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Underwood leads 12 fellow A.G.'s in opposing Trump EPA's proposed repeal of clean water protections

PRESS RELEASE

NEW YORK, N.Y. -- Attorney General Barbara D. Underwood, leading a coalition of 12 Attorneys General, today called on the Trump Environmental Protection Agency (EPA) and Army Corps of Engineers (ACOE) to abandon their proposal to dismantle the "Clean Water Rule," a fundamental clean water regulation adopted in 2015. In detailed comments submitted to Acting EPA Administrator Andrew Wheeler and Assistant Secretary for the Army for Civil Works R.D. James, the coalition contends that the repeal of the rule – and reestablishment of the dated, problematic regulations that the rule replaced – "would be arbitrary and capricious and not in accordance with law." The coalition calls on EPA and ACOE to proceed no further with the repeal. 

Today's comments follow a lawsuit filed earlier this year by the New York Attorney General following the Trump administration's suspension of the Clean Water Rule.

"New Yorkers' health, environment, and economy depend on clean water," Attorney General Underwood said. "Yet the Trump EPA continues to turn its back on the science and law, threatening New York's decades-long fight to ensure our residents' access to safe, healthy water. We will continue to fight back against this reckless rollback of Clean Water Act protections, and the Trump administration's continued assault on our nation's core public health and environmental protections."

Joining Attorney General Underwood in the comments are the Attorneys General of California, Connecticut, Maine, Maryland, Massachusetts, New Jersey, Oregon, Rhode Island, Vermont, Washington, and the District of Columbia.

The Trump Administration proposed rule seeks to repeal the Clean Water Rule, adopted by the Agencies in 2015 to clarify what types of waters are covered by – and thereby are afforded protection under – the Clean Water Act. The 2015 Rule rests on a massive factual record. It was developed through an extensive multi-year public outreach process that elicited over one million public comments, and was based on over 1,200 peer-reviewed scientific studies demonstrating how waters are connected by networks of tributaries, intermittent streams, and wetlands. In the 2015 Rule, the EPA and ACOE also relied on EPA's Science Advisory Board's independent review of the Rule's scientific underpinnings.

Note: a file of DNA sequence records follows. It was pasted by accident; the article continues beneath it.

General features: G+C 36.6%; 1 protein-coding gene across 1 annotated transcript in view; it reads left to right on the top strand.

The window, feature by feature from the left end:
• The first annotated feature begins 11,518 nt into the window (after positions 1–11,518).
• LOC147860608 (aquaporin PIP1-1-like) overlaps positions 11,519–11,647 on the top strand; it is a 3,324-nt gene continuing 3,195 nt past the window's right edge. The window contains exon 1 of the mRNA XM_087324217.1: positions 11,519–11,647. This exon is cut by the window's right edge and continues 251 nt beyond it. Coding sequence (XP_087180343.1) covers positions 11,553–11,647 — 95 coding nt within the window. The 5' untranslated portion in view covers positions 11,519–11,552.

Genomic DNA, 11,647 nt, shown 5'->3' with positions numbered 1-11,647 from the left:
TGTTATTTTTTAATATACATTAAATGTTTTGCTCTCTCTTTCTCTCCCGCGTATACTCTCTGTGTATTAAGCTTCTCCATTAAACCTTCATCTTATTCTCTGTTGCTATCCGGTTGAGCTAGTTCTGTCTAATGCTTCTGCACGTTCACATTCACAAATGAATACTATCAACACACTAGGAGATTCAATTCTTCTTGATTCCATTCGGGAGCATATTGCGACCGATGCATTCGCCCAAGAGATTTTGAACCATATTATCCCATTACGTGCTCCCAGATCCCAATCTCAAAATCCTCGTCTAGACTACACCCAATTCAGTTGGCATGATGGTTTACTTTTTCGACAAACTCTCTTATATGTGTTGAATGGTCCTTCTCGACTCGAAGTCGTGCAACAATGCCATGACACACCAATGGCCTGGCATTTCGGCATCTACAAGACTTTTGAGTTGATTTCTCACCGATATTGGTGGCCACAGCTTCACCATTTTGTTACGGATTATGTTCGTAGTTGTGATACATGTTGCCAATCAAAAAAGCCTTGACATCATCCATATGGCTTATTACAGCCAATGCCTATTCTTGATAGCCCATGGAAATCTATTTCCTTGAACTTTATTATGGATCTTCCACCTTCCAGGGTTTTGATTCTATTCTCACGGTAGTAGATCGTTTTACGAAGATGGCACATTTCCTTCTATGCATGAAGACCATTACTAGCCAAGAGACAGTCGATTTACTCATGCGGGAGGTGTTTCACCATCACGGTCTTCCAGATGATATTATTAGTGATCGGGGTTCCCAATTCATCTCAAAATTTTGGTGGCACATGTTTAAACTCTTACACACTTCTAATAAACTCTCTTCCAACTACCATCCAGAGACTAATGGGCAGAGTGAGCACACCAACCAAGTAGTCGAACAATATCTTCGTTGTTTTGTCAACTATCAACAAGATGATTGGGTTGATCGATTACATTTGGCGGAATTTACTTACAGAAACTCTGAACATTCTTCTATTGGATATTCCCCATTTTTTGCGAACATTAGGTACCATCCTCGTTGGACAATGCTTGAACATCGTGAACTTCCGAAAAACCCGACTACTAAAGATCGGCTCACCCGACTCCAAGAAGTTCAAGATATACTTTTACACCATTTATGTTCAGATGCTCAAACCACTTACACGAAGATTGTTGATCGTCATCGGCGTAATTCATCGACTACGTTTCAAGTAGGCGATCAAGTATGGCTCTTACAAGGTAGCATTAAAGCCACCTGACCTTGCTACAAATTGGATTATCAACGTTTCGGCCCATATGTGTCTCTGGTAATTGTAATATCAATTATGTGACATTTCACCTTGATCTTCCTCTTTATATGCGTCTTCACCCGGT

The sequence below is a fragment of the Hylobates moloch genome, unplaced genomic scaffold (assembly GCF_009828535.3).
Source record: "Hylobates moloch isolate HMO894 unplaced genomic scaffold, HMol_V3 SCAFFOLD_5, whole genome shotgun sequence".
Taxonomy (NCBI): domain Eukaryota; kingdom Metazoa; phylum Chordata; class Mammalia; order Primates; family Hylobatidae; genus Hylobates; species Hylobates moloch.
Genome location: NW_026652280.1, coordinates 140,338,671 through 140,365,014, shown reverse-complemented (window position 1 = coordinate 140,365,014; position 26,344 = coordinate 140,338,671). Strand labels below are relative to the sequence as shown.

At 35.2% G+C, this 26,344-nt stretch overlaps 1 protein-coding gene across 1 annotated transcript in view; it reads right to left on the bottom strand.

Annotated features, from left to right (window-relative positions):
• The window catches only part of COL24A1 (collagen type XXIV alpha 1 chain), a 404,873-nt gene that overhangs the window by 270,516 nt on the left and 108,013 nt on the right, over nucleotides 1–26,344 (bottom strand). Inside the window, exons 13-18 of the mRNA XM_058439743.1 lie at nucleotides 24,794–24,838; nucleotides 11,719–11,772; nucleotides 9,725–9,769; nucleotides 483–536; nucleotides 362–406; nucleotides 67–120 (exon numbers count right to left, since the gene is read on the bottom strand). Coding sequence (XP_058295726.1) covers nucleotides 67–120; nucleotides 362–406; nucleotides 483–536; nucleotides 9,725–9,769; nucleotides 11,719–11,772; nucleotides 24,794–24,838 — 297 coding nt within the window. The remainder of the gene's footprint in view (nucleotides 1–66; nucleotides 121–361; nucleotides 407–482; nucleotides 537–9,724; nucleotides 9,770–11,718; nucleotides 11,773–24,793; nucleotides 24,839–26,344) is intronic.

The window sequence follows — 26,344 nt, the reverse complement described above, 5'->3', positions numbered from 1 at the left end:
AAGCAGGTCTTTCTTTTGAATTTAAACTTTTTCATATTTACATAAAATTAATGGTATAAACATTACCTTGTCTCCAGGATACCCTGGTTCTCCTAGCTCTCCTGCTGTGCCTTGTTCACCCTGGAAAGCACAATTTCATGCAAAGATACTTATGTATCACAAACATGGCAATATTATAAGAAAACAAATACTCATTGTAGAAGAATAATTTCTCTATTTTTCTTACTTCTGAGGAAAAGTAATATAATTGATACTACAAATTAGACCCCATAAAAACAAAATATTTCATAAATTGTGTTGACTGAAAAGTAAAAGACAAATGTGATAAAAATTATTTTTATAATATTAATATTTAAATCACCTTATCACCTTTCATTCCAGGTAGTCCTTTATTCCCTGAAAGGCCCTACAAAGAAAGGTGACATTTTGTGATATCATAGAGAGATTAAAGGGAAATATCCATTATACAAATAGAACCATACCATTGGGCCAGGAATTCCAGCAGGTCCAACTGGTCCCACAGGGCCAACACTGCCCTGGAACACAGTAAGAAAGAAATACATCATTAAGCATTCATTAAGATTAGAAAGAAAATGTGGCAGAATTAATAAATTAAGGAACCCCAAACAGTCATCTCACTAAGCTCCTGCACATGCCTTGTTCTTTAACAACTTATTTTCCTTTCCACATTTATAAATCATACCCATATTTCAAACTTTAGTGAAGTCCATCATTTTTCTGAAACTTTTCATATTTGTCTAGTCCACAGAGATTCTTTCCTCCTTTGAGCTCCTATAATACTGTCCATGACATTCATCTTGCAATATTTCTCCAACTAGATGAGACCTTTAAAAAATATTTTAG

In their comments, the coalition provides evidence that the proposed repeal rule fails to consider important issues, lacks factual and legal support, and ignores and directly contradicts the Agencies' previous findings and conclusions without a reasoned basis. The coalition also argues that, in proposing to repeal the Clean Water Rule, the EPA and ACOE have failed to assess the impact that repeal would have on the Clean Water Act's objective "to restore and maintain the chemical, physical, and biological integrity of the Nation's waters."

The comments are intended to supplement comments submitted by the Attorneys General of New York, California, Maine, Maryland, Massachusetts, Oregon, Vermont, Washington, and the District of Columbia in September 2017 in opposition to the Trump Administration's proposal to repeal the 2015 Rule.

This matter is being handled for Attorney General Underwood by Assistant Attorneys Timothy Hoffman, Philip Bein, and Environmental Scientist Jennifer Nalbone of the Environmental Protection Bureau. The Environmental Protection Bureau is led by Bureau Chief Lemuel M. Srolovic and is part of the Division of Social Justice, which is led by Executive Deputy Attorney General for Social Justice Matthew Colangelo.